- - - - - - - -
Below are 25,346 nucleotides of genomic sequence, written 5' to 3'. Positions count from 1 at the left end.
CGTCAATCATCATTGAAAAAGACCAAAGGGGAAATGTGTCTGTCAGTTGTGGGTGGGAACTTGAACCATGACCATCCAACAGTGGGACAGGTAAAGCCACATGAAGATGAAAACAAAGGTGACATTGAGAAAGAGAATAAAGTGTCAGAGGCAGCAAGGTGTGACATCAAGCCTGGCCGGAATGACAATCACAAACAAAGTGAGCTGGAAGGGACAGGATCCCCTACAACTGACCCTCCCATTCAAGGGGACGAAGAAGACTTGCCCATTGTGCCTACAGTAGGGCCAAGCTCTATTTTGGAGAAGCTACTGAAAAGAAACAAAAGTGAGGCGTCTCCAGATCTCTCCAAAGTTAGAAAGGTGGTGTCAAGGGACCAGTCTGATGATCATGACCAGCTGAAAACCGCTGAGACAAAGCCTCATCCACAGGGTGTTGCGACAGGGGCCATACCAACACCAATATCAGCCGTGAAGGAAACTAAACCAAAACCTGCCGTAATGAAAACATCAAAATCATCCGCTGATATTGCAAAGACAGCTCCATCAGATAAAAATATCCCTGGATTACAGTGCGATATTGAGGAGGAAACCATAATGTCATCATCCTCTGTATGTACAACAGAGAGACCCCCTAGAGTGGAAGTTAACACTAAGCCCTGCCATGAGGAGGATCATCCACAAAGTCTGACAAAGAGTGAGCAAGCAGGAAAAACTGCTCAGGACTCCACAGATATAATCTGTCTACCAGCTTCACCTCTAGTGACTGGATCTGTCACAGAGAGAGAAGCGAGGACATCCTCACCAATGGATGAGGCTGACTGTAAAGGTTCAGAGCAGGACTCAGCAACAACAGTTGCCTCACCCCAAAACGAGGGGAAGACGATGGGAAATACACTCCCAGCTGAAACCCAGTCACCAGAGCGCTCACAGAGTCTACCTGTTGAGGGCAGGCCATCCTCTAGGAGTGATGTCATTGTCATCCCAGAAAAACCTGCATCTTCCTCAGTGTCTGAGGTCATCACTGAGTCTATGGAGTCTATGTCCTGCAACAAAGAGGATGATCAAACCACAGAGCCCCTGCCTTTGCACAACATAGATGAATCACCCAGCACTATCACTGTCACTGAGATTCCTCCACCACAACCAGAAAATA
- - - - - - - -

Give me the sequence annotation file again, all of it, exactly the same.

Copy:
Below are 25,346 nucleotides of genomic sequence, written 5' to 3'. Positions count from 1 at the left end.
CGTCAATCATCATTGAAAAAGACCAAAGGGGAAATGTGTCTGTCAGTTGTGGGTGGGAACTTGAACCATGACCATCCAACAGTGGGACAGGTAAAGCCACATGAAGATGAAAACAAAGGTGACATTGAGAAAGAGAATAAAGTGTCAGAGGCAGCAAGGTGTGACATCAAGCCTGGCCGGAATGACAATCACAAACAAAGTGAGCTGGAAGGGACAGGATCCCCTACAACTGACCCTCCCATTCAAGGGGACGAAGAAGACTTGCCCATTGTGCCTACAGTAGGGCCAAGCTCTATTTTGGAGAAGCTACTGAAAAGAAACAAAAGTGAGGCGTCTCCAGATCTCTCCAAAGTTAGAAAGGTGGTGTCAAGGGACCAGTCTGATGATCATGACCAGCTGAAAACCGCTGAGACAAAGCCTCATCCACAGGGTGTTGCGACAGGGGCCATACCAACACCAATATCAGCCGTGAAGGAAACTAAACCAAAACCTGCCGTAATGAAAACATCAAAATCATCCGCTGATATTGCAAAGACAGCTCCATCAGATAAAAATATCCCTGGATTACAGTGCGATATTGAGGAGGAAACCATAATGTCATCATCCTCTGTATGTACAACAGAGAGACCCCCTAGAGTGGAAGTTAACACTAAGCCCTGCCATGAGGAGGATCATCCACAAAGTCTGACAAAGAGTGAGCAAGCAGGAAAAACTGCTCAGGACTCCACAGATATAATCTGTCTACCAGCTTCACCTCTAGTGACTGGATCTGTCACAGAGAGAGAAGCGAGGACATCCTCACCAATGGATGAGGCTGACTGTAAAGGTTCAGAGCAGGACTCAGCAACAACAGTTGCCTCACCCCAAAACGAGGGGAAGACGATGGGAAATACACTCCCAGCTGAAACCCAGTCACCAGAGCGCTCACAGAGTCTACCTGTTGAGGGCAGGCCATCCTCTAGGAGTGATGTCATTGTCATCCCAGAAAAACCTGCATCTTCCTCAGTGTCTGAGGTCATCACTGAGTCTATGGAGTCTATGTCCTGCAACAAAGAGGATGATCAAACCACAGAGCCCCTGCCTTTGCACAACATAGATGAATCACCCAGCACTATCACTGTCACTGAGATTCCTCCACCACAACCAGAAAATA